It might be wise to consider that Ecuador's involvement in this dispute may not be as altruistic in support of the right to publish without fear of reprisal as it currently seems... Ecuador split on asylum for Wikileaks' Julian Assange
... Cesar Ricaurte is the director of Fundamedios, a press freedom organisation:
"I think this is a sort of public-relations exercise," he says of the Assange decision. "It's an effort by the government to 'wash its face' - the face we see all the time in Ecuador."
Mr Ricaurte says journalists in Ecuador who are critical of the government operate in a "climate of constant aggression and hostility".
"Every week, there's something new. The government recently published photos of journalists considered to be 'enemies' in the state-run media, something which obviously puts those journalists at risk."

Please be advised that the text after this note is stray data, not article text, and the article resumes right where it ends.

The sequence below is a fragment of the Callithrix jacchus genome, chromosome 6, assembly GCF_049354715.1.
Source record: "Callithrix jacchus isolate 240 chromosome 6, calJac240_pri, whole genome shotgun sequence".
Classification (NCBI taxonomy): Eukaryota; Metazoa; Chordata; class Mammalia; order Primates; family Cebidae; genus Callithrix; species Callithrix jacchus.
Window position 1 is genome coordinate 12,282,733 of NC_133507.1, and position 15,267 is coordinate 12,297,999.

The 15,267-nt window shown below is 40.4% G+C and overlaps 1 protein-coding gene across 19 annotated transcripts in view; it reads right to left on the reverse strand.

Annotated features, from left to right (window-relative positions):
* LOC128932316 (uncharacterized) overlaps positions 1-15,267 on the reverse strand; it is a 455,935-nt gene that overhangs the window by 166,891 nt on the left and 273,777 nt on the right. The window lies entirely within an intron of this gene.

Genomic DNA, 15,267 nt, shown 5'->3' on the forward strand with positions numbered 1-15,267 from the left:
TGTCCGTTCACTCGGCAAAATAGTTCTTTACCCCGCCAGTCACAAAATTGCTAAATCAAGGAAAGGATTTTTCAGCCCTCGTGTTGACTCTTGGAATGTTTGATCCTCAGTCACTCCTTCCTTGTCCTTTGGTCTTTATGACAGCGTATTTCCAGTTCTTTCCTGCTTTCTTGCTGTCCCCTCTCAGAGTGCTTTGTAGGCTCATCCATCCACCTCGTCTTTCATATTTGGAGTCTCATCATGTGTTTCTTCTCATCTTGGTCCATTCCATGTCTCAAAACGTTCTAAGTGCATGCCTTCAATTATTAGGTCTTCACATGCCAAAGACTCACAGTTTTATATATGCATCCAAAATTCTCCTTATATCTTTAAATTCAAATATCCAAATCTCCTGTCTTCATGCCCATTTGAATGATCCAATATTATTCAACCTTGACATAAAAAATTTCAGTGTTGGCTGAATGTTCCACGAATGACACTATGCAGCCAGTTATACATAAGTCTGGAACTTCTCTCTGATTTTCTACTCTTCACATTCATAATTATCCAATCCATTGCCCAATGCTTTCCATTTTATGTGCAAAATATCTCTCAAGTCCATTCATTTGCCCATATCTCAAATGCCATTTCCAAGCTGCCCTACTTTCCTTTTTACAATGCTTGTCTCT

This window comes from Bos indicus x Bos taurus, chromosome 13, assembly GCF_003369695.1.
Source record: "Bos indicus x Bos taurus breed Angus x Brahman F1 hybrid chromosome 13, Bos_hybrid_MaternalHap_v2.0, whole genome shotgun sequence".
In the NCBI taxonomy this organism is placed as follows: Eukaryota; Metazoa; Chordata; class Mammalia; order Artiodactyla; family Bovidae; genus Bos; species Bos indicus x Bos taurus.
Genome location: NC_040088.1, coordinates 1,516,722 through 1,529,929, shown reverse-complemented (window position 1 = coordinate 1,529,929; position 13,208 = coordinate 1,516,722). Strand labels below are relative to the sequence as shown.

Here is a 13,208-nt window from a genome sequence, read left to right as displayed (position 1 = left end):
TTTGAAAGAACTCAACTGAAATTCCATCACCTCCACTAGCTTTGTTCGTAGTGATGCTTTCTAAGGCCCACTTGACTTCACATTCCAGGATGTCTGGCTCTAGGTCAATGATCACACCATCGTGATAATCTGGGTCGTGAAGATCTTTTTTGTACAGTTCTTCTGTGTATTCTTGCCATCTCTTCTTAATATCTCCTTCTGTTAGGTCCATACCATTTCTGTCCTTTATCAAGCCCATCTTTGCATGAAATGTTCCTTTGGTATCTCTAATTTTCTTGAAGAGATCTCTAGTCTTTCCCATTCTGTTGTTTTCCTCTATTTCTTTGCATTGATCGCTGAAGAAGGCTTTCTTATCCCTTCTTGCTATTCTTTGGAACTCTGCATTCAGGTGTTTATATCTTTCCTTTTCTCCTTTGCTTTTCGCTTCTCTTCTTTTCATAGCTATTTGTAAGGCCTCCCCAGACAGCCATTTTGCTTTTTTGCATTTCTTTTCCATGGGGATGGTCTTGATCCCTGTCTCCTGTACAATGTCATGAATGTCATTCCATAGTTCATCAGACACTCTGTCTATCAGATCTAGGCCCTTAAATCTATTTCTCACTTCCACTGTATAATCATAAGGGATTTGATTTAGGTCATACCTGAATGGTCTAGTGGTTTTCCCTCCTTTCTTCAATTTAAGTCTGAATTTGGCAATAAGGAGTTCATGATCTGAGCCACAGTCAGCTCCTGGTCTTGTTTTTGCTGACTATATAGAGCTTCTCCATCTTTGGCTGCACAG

He also claims the government has closed some 20 media outlets under Mr Correa, including radio stations and a TV channel, using what he called "arbitrary administrative pretexts". Others have been directly punished for their anti-government editorial lines, Fundamedios claims.
"Is life so dear, or peace so sweet, as to be purchased at the price of chains and slavery? Forbid it, Almighty God!" -- P.Henry, 1775